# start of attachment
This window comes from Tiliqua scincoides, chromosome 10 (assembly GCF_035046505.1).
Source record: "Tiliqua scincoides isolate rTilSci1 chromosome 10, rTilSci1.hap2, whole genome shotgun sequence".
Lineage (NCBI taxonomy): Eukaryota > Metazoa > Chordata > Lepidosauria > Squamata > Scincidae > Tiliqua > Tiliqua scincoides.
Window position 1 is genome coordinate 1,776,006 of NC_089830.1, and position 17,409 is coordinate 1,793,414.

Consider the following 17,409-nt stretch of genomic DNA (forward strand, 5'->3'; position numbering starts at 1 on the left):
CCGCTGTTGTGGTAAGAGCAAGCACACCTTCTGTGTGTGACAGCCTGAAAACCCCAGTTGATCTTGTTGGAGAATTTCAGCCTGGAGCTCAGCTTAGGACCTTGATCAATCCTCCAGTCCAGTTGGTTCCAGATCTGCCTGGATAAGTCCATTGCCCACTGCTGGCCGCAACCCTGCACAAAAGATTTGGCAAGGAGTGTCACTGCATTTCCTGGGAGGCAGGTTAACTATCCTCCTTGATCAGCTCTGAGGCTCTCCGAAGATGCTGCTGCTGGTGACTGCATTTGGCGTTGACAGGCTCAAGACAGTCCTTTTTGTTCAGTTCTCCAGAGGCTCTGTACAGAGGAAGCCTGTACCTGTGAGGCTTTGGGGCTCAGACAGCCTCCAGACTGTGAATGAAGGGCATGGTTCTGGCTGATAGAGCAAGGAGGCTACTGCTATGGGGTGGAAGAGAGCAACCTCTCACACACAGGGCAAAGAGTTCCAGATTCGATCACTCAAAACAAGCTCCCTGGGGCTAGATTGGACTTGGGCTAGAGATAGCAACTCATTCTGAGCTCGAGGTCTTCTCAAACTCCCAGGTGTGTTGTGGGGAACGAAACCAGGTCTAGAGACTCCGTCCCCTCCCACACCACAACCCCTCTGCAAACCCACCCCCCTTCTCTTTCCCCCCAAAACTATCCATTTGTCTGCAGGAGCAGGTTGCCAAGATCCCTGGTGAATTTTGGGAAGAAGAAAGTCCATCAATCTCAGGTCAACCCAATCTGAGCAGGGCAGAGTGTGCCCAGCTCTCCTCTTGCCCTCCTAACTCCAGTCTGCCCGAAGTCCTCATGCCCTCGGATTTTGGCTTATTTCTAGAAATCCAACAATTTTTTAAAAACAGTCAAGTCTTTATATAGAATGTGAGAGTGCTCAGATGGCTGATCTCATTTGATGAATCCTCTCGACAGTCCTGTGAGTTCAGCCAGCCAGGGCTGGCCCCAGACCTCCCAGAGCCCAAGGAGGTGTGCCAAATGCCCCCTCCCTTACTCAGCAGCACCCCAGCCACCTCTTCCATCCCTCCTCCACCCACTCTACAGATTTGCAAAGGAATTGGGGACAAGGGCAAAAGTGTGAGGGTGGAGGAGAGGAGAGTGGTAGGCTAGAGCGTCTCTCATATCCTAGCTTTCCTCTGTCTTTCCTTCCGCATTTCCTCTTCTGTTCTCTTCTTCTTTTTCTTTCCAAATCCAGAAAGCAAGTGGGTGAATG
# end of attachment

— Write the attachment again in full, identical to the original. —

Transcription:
This window comes from Tiliqua scincoides, chromosome 10 (assembly GCF_035046505.1).
Source record: "Tiliqua scincoides isolate rTilSci1 chromosome 10, rTilSci1.hap2, whole genome shotgun sequence".
Lineage (NCBI taxonomy): Eukaryota > Metazoa > Chordata > Lepidosauria > Squamata > Scincidae > Tiliqua > Tiliqua scincoides.
Window position 1 is genome coordinate 1,776,006 of NC_089830.1, and position 17,409 is coordinate 1,793,414.

Consider the following 17,409-nt stretch of genomic DNA (forward strand, 5'->3'; position numbering starts at 1 on the left):
CCGCTGTTGTGGTAAGAGCAAGCACACCTTCTGTGTGTGACAGCCTGAAAACCCCAGTTGATCTTGTTGGAGAATTTCAGCCTGGAGCTCAGCTTAGGACCTTGATCAATCCTCCAGTCCAGTTGGTTCCAGATCTGCCTGGATAAGTCCATTGCCCACTGCTGGCCGCAACCCTGCACAAAAGATTTGGCAAGGAGTGTCACTGCATTTCCTGGGAGGCAGGTTAACTATCCTCCTTGATCAGCTCTGAGGCTCTCCGAAGATGCTGCTGCTGGTGACTGCATTTGGCGTTGACAGGCTCAAGACAGTCCTTTTTGTTCAGTTCTCCAGAGGCTCTGTACAGAGGAAGCCTGTACCTGTGAGGCTTTGGGGCTCAGACAGCCTCCAGACTGTGAATGAAGGGCATGGTTCTGGCTGATAGAGCAAGGAGGCTACTGCTATGGGGTGGAAGAGAGCAACCTCTCACACACAGGGCAAAGAGTTCCAGATTCGATCACTCAAAACAAGCTCCCTGGGGCTAGATTGGACTTGGGCTAGAGATAGCAACTCATTCTGAGCTCGAGGTCTTCTCAAACTCCCAGGTGTGTTGTGGGGAACGAAACCAGGTCTAGAGACTCCGTCCCCTCCCACACCACAACCCCTCTGCAAACCCACCCCCCTTCTCTTTCCCCCCAAAACTATCCATTTGTCTGCAGGAGCAGGTTGCCAAGATCCCTGGTGAATTTTGGGAAGAAGAAAGTCCATCAATCTCAGGTCAACCCAATCTGAGCAGGGCAGAGTGTGCCCAGCTCTCCTCTTGCCCTCCTAACTCCAGTCTGCCCGAAGTCCTCATGCCCTCGGATTTTGGCTTATTTCTAGAAATCCAACAATTTTTTAAAAACAGTCAAGTCTTTATATAGAATGTGAGAGTGCTCAGATGGCTGATCTCATTTGATGAATCCTCTCGACAGTCCTGTGAGTTCAGCCAGCCAGGGCTGGCCCCAGACCTCCCAGAGCCCAAGGAGGTGTGCCAAATGCCCCCTCCCTTACTCAGCAGCACCCCAGCCACCTCTTCCATCCCTCCTCCACCCACTCTACAGATTTGCAAAGGAATTGGGGACAAGGGCAAAAGTGTGAGGGTGGAGGAGAGGAGAGTGGTAGGCTAGAGCGTCTCTCATATCCTAGCTTTCCTCTGTCTTTCCTTCCGCATTTCCTCTTCTGTTCTCTTCTTCTTTTTCTTTCCAAATCCAGAAAGCAAGTGGGTGAATG